The last 12 months have been a rough time for hedge funds focused on cryptocurrency, according to a new report from the San Francisco-based Crypto Fund Research.
Roughly 70 crypto hedge funds have shut down in 2019, and the number of new hedge funds that opened up in 2019 is less than half of those that debuted in 2018.
Despite Bitcoin commanding a much higher price than it did a year ago, the cryptocurrency continued to exhibit wild price swings throughout the year, which may have contributed to a lack of institutional investment.
Bitcoin spent the first three months of the year trapped in the mid-$3,000 per coin range before recovering to $5,000 in April. The price of Bitcoin peaked this year at $13,000 in July, only to lose roughly half of its value since then, now trading for around $7,300 per coin. “The market is definitely retail driven, and will remain so for the foreseeable future,” Nic Carter—co-founder of Coin Metrics— told Bloomberg.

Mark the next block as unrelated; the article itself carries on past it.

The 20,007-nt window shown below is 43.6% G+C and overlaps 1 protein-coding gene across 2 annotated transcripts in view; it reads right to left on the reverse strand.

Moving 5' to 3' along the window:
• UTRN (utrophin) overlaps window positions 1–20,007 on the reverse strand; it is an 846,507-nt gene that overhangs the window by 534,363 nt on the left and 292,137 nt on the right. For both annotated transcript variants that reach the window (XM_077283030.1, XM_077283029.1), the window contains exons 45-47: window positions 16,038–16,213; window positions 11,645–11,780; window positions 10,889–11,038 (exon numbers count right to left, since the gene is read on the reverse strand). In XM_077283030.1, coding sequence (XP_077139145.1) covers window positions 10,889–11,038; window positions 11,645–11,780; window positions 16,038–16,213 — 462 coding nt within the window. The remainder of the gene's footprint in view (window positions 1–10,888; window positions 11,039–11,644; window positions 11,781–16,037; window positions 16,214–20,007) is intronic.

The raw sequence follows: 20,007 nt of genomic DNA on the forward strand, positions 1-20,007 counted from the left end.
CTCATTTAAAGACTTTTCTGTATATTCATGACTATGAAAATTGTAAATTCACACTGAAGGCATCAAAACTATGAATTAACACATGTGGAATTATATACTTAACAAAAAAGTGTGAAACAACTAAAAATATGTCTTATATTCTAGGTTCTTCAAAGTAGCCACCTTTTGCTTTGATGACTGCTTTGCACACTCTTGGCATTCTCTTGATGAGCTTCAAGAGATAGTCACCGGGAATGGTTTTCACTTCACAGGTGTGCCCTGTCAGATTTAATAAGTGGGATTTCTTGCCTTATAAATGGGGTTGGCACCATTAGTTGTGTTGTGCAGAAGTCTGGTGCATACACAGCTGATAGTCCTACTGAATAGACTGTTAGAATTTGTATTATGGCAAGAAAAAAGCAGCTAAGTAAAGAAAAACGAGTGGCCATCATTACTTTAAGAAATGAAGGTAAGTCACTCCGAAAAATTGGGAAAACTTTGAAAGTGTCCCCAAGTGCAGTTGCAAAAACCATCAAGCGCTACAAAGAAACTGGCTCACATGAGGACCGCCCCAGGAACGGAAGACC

Institutional crypto trading platforms, such as Bakkt, have yet to come into their own. Bakkt, which is backed by the owners of the New York Stock Exchange, had a very slow start when it first launched in late September. So much so that some analysts blamed its lackluster debut for the collapse of the crypto market and Bitcoin’s sinking price.
Since then, however, Bakkt has picked up speed, trading millions in Bitcoin futures contracts and hitting an all-time high in daily volume of 4,269 BTC ($32.26 million) just weeks ago. But even that kind of volume still only represents a tiny drop in the bucket compared to the retail trading market.
What’s more, very little bitcoin has actually been physically delivered by Bakkt. Since October, the trading platform has delivered just over 30 BTC. Now, the company plans to move forward with cash-settled contracts—another sign that institutional investors may not yet be ready to jump full-on into crypto.